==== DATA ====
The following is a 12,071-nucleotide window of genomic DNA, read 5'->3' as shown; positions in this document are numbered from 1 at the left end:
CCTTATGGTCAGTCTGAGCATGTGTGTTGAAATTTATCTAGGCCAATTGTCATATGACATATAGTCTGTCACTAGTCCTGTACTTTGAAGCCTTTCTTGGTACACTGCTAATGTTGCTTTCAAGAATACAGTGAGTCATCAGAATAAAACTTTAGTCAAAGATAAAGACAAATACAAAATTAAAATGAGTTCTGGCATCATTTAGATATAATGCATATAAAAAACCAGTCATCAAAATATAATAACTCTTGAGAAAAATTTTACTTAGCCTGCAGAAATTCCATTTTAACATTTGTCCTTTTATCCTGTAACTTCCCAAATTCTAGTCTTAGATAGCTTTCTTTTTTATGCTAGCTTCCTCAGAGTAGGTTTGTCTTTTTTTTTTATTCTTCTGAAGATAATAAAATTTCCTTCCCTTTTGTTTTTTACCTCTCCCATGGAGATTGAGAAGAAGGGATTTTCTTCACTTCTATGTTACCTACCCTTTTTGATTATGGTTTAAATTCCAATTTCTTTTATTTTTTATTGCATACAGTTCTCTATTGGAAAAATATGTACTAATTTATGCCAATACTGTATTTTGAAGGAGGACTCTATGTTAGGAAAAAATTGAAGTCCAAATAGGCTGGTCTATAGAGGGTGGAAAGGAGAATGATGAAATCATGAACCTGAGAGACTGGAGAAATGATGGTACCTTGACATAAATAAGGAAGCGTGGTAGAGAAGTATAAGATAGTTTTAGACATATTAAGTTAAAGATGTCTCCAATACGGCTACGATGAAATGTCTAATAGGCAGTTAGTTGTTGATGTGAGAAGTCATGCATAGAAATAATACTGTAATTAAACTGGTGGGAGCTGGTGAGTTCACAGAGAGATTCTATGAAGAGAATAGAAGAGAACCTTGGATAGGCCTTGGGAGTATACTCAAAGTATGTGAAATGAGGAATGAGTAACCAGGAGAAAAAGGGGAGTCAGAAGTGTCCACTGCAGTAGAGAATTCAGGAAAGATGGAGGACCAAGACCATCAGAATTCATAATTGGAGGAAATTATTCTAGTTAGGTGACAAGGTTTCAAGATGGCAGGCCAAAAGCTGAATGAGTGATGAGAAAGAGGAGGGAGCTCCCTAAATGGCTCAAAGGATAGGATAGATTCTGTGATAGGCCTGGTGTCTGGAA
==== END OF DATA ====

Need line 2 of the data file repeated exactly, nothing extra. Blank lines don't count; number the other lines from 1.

CCTTATGGTCAGTCTGAGCATGTGTGTTGAAATTTATCTAGGCCAATTGTCATATGACATATAGTCTGTCACTAGTCCTGTACTTTGAAGCCTTTCTTGGTACACTGCTAATGTTGCTTTCAAGAATACAGTGAGTCATCAGAATAAAACTTTAGTCAAAGATAAAGACAAATACAAAATTAAAATGAGTTCTGGCATCATTTAGATATAATGCATATAAAAAACCAGTCATCAAAATATAATAACTCTTGAGAAAAATTTTACTTAGCCTGCAGAAATTCCATTTTAACATTTGTCCTTTTATCCTGTAACTTCCCAAATTCTAGTCTTAGATAGCTTTCTTTTTTATGCTAGCTTCCTCAGAGTAGGTTTGTCTTTTTTTTTTATTCTTCTGAAGATAATAAAATTTCCTTCCCTTTTGTTTTTTACCTCTCCCATGGAGATTGAGAAGAAGGGATTTTCTTCACTTCTATGTTACCTACCCTTTTTGATTATGGTTTAAATTCCAATTTCTTTTATTTTTTATTGCATACAGTTCTCTATTGGAAAAATATGTACTAATTTATGCCAATACTGTATTTTGAAGGAGGACTCTATGTTAGGAAAAAATTGAAGTCCAAATAGGCTGGTCTATAGAGGGTGGAAAGGAGAATGATGAAATCATGAACCTGAGAGACTGGAGAAATGATGGTACCTTGACATAAATAAGGAAGCGTGGTAGAGAAGTATAAGATAGTTTTAGACATATTAAGTTAAAGATGTCTCCAATACGGCTACGATGAAATGTCTAATAGGCAGTTAGTTGTTGATGTGAGAAGTCATGCATAGAAATAATACTGTAATTAAACTGGTGGGAGCTGGTGAGTTCACAGAGAGATTCTATGAAGAGAATAGAAGAGAACCTTGGATAGGCCTTGGGAGTATACTCAAAGTATGTGAAATGAGGAATGAGTAACCAGGAGAAAAAGGGGAGTCAGAAGTGTCCACTGCAGTAGAGAATTCAGGAAAGATGGAGGACCAAGACCATCAGAATTCATAATTGGAGGAAATTATTCTAGTTAGGTGACAAGGTTTCAAGATGGCAGGCCAAAAGCTGAATGAGTGATGAGAAAGAGGAGGGAGCTCCCTAAATGGCTCAAAGGATAGGATAGATTCTGTGATAGGCCTGGTGTCTGGAA